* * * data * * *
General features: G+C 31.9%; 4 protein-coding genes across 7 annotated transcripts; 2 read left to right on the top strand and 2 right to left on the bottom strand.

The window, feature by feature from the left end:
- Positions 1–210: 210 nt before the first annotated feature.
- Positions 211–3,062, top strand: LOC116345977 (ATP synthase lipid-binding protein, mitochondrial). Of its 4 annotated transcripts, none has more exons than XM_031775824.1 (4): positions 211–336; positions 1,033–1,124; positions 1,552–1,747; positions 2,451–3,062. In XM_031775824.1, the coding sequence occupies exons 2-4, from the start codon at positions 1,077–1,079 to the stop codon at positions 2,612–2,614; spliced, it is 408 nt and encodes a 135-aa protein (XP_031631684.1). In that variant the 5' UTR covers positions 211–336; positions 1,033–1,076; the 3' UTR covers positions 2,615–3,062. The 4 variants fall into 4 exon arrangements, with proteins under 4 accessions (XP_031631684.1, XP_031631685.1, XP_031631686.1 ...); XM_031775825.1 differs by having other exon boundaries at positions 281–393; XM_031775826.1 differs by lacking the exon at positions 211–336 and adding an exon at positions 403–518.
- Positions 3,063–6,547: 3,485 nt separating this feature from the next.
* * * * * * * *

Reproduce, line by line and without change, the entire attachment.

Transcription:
General features: G+C 31.9%; 4 protein-coding genes across 7 annotated transcripts; 2 read left to right on the top strand and 2 right to left on the bottom strand.

The window, feature by feature from the left end:
- Positions 1–210: 210 nt before the first annotated feature.
- Positions 211–3,062, top strand: LOC116345977 (ATP synthase lipid-binding protein, mitochondrial). Of its 4 annotated transcripts, none has more exons than XM_031775824.1 (4): positions 211–336; positions 1,033–1,124; positions 1,552–1,747; positions 2,451–3,062. In XM_031775824.1, the coding sequence occupies exons 2-4, from the start codon at positions 1,077–1,079 to the stop codon at positions 2,612–2,614; spliced, it is 408 nt and encodes a 135-aa protein (XP_031631684.1). In that variant the 5' UTR covers positions 211–336; positions 1,033–1,076; the 3' UTR covers positions 2,615–3,062. The 4 variants fall into 4 exon arrangements, with proteins under 4 accessions (XP_031631684.1, XP_031631685.1, XP_031631686.1 ...); XM_031775825.1 differs by having other exon boundaries at positions 281–393; XM_031775826.1 differs by lacking the exon at positions 211–336 and adding an exon at positions 403–518.
- Positions 3,063–6,547: 3,485 nt separating this feature from the next.